Investigation into possible sources of semicarbazide in honey

Last updated:
27 February 2012
An investigation of natural sources of semicarbazide in honey and whether it is produced by natural processes, especially in high purity heather honey.
Study duration: February 2012 to March 2012
Project code: FS241065
Contractor: FERA

Background

Semicarbazide is a breakdown product of the antibiotic nitrofurazone (which is genotoxic to humans and as such is banned from use in food producing animals) and is consequently used as an indicator in tests to detect the use of nitrofurazone in food producing animals.

The detection of semicarbazide in samples of Scottish heather honey from hives which were unlikely to have been treated with nitrofurazone, suggested that semicarbazide may have originated from some other currently unidentified source. Although EFSA's ‘Opinion on Semicarbazide in Food’ concluded that semicarbazide is not a concern for human health at levels found in food, it could adversely affect consumer confidence in this product and severely damage the honey industry.

Research Approach

Literature review into potential natural sources of semicarbazide in honey. This included any sources containing information indicating whether semicarbazide could be produced in honey by natural processes.

The relevant literature was critically reviewed with respect to the evidence reported, the quality assurance procedures used, the feasibility of any formation mechanisms suggested, and evidence of confirmatory work.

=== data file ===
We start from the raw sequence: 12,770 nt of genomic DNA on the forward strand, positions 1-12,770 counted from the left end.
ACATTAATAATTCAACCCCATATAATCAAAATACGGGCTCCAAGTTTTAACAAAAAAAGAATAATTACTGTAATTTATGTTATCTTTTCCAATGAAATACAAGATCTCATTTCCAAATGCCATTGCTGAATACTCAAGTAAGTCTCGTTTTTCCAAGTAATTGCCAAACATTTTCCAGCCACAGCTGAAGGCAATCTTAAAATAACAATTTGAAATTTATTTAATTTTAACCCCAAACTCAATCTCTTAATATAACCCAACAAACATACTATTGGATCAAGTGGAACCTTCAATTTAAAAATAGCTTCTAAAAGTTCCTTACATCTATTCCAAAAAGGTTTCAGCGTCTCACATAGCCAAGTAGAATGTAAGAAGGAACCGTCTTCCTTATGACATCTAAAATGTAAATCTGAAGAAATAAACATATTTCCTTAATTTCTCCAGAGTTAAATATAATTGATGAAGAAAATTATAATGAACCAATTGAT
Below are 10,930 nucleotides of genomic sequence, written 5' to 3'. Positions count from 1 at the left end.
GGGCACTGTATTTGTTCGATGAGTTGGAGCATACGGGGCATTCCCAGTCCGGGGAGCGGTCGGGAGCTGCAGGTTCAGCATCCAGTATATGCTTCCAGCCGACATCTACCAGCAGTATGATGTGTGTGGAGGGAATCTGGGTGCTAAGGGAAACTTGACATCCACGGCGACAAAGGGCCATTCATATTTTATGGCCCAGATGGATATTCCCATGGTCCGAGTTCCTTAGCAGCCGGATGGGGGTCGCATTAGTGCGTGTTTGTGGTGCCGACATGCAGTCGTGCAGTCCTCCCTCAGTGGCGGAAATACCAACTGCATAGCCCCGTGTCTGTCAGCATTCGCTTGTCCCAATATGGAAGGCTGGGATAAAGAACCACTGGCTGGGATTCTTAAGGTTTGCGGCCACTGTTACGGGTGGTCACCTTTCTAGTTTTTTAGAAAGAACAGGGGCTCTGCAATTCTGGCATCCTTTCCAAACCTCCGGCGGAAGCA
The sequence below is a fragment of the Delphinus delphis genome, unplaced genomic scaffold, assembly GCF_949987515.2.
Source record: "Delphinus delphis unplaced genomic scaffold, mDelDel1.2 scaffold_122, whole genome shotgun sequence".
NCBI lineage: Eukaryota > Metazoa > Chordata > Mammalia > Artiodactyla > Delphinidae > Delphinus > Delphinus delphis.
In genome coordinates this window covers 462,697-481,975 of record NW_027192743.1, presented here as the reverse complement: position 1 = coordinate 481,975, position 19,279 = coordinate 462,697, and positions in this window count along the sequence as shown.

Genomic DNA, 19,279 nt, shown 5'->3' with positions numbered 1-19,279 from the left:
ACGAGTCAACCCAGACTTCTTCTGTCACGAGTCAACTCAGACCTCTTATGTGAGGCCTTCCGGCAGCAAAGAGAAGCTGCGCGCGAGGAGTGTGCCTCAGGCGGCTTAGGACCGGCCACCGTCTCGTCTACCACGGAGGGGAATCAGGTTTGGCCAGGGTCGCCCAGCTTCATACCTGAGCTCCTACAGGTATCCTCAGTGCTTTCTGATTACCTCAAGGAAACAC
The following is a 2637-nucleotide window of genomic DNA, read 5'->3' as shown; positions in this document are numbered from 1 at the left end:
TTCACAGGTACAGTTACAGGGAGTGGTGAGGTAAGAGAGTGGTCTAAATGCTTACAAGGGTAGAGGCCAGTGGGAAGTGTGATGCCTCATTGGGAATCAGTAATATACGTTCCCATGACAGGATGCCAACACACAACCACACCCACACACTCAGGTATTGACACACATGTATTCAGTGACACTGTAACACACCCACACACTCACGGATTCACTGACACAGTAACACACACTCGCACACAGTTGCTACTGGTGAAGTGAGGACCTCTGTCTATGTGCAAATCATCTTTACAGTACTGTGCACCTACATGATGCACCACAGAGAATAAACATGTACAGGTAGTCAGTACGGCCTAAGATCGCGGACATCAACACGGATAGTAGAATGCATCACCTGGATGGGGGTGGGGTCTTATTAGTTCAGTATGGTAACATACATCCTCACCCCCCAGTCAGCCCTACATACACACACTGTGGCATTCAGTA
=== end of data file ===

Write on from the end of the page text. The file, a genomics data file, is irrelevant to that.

Hypotheses were developed on theoretical routes leading to the possible contamination or production of semicarbazide in honey and recommendations made for potential techniques and further field and laboratory based research studies that could help to validate the hypotheses regarding the sources of semicarbazide in honey.

Results

Semicarbazide forms naturally in certain shellfish, seaweed, eggs, and whey. Certain nitrogenous compounds, principally the amino acid arginine, have been proposed as precursors of semicarbazide in these foods, and arginine has been reported to be present at a high level in some shellfish.

The literature review identified several publications reporting the presence of arginine in heather honey, although not at levels higher than in other types of honey. However, dew collected in traps has shown some amino acids, notably arginine, can reach very high levels on certain occasions.

Based on these reports, this study hypothesises that arginine levels could have been elevated shortly before and during the production of the affected honey. A hypothetical pathway for the formation of semicarbazide from arginine has been described.

The review concluded that other possible sources of the semicarbazide reported in heather honey could be as-yet unidentified precursors, environmental contaminants or the illicit use of nitrofurazones or other nitrofuran antibiotics which were not detected by the analytical methods used. However, the absence of other metabolites of nitrofurans, and the known provenance of the honey contradict this.

The review provides a number of recommendations for future research, including:

  • field studies to monitor semicarbazide and arginine in heather honey
  • laboratory research to verify whether semicarbazide is a reliable marker for the detection of the illicit use of nitrofurazone
  • validation of alternative methods for detection of semicarbazide in samples of honey and other food
  • studies of semicarbazide and its precursors in plants, bees and honey
  • investigations of the in-vitro formation of semicarbazide in honey from naturally occurring precursors